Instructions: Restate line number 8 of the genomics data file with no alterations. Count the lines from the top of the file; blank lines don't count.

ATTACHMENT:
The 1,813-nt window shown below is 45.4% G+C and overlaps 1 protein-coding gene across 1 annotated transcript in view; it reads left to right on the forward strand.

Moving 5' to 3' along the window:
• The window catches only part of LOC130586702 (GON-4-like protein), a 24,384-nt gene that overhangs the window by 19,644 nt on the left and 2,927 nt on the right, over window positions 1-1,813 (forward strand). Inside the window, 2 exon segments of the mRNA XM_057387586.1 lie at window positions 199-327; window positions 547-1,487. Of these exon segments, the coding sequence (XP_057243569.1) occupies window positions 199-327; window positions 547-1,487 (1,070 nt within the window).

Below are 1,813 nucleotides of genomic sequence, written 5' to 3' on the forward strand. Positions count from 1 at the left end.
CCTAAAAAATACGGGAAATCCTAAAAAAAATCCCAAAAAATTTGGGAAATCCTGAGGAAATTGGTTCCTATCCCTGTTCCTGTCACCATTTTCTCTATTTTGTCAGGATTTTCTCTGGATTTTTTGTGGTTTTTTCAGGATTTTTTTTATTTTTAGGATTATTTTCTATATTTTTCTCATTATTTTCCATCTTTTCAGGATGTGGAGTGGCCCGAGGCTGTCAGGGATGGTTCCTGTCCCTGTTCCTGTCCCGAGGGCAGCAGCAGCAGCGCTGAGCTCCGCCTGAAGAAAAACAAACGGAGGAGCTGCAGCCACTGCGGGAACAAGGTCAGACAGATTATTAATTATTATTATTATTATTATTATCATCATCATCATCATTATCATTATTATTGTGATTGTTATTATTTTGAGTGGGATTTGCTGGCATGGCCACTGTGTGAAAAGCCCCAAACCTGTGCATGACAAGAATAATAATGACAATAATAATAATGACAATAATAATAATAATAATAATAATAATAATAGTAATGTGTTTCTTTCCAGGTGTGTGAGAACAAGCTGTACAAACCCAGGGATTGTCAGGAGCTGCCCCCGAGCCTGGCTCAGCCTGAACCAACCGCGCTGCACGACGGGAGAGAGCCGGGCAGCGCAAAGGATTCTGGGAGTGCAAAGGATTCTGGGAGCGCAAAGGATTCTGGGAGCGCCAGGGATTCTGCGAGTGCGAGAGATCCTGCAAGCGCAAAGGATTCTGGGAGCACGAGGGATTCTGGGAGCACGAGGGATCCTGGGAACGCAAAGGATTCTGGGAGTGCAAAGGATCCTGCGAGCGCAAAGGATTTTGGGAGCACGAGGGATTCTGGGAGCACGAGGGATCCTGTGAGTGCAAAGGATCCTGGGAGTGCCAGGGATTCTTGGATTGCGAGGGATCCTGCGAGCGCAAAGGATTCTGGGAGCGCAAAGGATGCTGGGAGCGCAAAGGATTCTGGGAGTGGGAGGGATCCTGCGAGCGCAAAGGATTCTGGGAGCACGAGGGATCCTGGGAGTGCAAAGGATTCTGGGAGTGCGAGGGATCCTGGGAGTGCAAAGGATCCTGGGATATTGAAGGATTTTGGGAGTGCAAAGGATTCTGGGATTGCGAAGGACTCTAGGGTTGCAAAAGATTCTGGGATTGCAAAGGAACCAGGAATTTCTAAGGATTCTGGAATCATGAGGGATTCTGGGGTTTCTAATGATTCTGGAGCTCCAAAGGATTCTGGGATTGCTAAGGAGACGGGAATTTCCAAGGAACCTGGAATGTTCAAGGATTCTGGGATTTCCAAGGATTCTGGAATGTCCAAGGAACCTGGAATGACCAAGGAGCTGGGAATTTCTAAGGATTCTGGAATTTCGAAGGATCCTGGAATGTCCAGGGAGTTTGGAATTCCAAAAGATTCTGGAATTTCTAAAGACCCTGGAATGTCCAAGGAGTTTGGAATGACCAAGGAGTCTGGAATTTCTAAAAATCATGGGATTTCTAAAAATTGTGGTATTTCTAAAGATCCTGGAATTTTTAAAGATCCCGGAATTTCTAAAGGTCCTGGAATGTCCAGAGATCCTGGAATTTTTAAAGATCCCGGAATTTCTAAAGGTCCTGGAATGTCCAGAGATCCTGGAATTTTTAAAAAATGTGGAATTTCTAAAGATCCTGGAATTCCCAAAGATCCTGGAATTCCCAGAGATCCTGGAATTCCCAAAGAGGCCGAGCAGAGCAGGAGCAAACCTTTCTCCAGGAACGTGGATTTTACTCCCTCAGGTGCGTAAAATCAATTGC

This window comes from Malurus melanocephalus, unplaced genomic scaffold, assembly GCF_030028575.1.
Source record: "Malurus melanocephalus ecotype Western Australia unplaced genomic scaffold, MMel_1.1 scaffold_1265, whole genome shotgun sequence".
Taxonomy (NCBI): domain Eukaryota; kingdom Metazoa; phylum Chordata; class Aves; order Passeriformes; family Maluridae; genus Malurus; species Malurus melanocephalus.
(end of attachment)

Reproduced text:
Taxonomy (NCBI): domain Eukaryota; kingdom Metazoa; phylum Chordata; class Aves; order Passeriformes; family Maluridae; genus Malurus; species Malurus melanocephalus.